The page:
Cloud providers already started bracing up for the IoT cloud war - Amazon was the last years winner, but Microsoft Azure is hot on AWS heels.
Smart watches, smart phones, smart houses, smart cities… technocratic forecasts suggests that by 2032 each and every person will be surrounded by 3,000-5,000 mutually connected everyday things. Internet of Things (IoT) is not a buzzword any longer but our reality and a new business model. If your business is not in the game today, you should consider investing some money in IoT, because you might not be playing tomorrow. And, if you still dare to have doubts operating your business on the German market only, you may be willing to check the “Internet of Things in Deutschland 2016” research prepared by the International Data Corporation (IDC) team (read more).
Although the term is almost 20 years old (it was used for the first time in 1999), there is still a confusion about what IoT actually is or isn’t and the security and moral aspects of tracking and analysing its data. Nonetheless, last year was THE year when IoT was officially added to the english dictionary and became part of mainstream culture (read more). It doesn’t matter if we call it “digitalisation”, “machine to machine” or “Internet of Everything”. What really matters for a business is targeting the right audience with the right message in a real time.
The landscape of players offering their services in implementing, managing, analysing and securing IoT is still very divided. It reminds me of the early years of online advertising platforms and the real time bidding (RTB) ad exchanges’ landscape when the market was divided into thousands of small providers, publishers and advertisers. Now, after a few years and many acquisitions and consolidations, in fact only a few players matter. Any bets who will win the IoT race?
Trends show that the following points make a difference and should be taken into consideration when choosing an IoT infrastructure provider:
Efficiency. Data access and execution should happen in a real time. Quick analysis and reaction matter especially if you want to check availability of a product in the stock or a rental property potential while in a business meeting.
Scalability. It doesn’t really matter if your business is local, regional or global - operational demands will grow. The solution you need should be able to leverage the whole ecosystem of databases, mobile tracking, analytics, machine learning etc.
Cost control. It’s already proven in many studies that companies using IoT and cloud based solutions for analysing, operating and controlling their business are more cost-effective. No need to prove its importance.
Security. Not only the main infrastructure but also communication between devices should be highly secured. According to a study of Hewlett Packard, about 70% of IoT enabled devices are vunerable to hacking (read more). Only the German Volkswagen website registers about 6,000 hacker cyber attacks weekly (read more). Many users and developers are blogging about this problem too (for example).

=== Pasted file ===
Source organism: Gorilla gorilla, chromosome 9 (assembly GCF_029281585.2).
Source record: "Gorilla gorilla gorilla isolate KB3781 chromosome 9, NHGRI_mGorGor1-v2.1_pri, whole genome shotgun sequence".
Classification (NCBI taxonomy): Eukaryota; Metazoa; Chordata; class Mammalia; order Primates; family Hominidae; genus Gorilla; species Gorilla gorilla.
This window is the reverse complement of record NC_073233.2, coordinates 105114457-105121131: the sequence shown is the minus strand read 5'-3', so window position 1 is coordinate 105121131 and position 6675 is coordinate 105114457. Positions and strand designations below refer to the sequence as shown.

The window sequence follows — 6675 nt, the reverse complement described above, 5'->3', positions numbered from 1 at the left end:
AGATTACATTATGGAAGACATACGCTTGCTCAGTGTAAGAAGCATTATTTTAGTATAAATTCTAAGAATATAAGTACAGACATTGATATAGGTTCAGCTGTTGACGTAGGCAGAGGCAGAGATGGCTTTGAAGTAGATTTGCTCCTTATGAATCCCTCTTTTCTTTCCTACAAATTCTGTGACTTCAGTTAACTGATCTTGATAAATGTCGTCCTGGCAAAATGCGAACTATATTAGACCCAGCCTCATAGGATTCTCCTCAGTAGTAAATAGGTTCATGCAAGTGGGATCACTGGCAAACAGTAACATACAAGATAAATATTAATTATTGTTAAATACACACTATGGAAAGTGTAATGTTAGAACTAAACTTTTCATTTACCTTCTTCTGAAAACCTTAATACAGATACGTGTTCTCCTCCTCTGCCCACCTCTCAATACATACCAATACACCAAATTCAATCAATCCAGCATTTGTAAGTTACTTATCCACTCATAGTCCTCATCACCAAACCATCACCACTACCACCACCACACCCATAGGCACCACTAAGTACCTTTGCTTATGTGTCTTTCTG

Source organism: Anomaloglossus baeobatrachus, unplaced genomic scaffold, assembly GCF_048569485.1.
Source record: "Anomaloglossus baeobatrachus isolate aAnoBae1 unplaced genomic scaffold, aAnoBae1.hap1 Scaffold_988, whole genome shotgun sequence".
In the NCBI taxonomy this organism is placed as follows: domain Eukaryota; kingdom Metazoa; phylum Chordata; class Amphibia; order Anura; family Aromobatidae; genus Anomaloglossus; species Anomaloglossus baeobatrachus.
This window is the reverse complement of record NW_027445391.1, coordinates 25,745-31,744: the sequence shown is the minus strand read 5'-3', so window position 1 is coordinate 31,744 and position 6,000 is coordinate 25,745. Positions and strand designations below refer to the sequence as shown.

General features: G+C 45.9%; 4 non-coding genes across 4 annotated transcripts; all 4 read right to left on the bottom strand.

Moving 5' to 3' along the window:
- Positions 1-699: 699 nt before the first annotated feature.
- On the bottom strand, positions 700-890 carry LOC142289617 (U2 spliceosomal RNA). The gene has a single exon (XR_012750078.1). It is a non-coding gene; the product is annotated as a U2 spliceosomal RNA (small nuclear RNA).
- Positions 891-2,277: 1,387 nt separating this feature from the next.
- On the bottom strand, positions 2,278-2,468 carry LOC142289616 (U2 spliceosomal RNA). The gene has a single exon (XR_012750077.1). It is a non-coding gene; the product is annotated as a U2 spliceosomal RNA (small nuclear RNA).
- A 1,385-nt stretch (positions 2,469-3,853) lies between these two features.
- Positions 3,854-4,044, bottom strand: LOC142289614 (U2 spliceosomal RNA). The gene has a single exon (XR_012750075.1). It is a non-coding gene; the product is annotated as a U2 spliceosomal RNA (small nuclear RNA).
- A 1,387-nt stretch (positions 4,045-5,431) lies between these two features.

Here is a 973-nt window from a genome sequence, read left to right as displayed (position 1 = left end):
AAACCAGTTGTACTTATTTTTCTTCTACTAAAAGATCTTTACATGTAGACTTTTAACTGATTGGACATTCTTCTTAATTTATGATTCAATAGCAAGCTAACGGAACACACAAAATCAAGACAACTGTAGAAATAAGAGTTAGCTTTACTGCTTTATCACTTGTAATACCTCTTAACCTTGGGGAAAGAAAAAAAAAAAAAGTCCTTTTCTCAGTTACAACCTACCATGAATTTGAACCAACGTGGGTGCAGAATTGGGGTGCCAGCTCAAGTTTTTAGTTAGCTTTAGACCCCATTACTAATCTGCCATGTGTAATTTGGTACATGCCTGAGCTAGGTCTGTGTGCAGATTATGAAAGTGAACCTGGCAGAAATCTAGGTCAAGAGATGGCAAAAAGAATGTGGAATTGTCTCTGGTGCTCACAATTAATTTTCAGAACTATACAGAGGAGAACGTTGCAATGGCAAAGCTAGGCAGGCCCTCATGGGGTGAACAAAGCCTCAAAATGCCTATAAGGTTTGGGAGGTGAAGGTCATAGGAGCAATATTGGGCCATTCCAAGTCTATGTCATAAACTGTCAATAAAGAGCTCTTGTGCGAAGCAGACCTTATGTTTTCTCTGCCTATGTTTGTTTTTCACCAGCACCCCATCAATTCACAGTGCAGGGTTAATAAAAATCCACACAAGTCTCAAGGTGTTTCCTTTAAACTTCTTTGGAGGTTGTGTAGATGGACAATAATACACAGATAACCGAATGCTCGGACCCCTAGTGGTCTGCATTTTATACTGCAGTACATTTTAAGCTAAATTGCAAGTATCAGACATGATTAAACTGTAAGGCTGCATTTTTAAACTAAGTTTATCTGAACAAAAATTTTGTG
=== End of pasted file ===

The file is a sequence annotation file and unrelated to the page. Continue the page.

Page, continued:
At kreuzwerker we have insights and experience with the technical aspects and setup of an AWS based IoT cloud services (read more). This includes a device gateway which is designed to register any activity of all connected appliances, engines capable of filtering, transforming and forwarding device messages through the gateway, channels to send commands and store the last position of the device, log registry for controlling identities, associations, permissions, encryption and authorisation and much, much more.
Last but not least, a very broad and vague question: how to make the best use of this tremendous amount of data? Apart from the obvious examples such as Facebook, Apple or Google, IoT is widely used in transportation and logistics (eg. checking traffic and other “smart city” solutions). It is also prevalent in the private healthcare system for connecting medical sensors from multiple devices, adding computer vision, and analytics and allow doctors to create and interpret 3-D images. IoT solutions are not only used by online operating companies such as AirBnB, Netflix, but also Pantene (an app suggesting the product depending on the weather conditions), Barilla (QR code on the package which is linked to the website showing the ingredients’ origin) or Levis (real time inventory visibility across all the stores in some major US cities).
To sum up, such technocratic visions from the user’s perspective, complicated technology jargon from many business leader’s perspective and a tremendous amount of work in setting up an event-driven, risk exposed, automated environment from the developer’s perspective might seem scary in a way. However, before building “data porn” as it is, I would definitely encourage to hold the horses and prepare detailed business cases’ scenarios and a detailed monetisation plan. Stripping the IoT hullaballoo off the dramatization, adding a pinch of common sense and some cold calculations, finished up by wrapping everything in a sexy marketing language is my sincere advice for any company for 2017. IoT is a fact.
Image credits for the cover image go to Marcus Povey.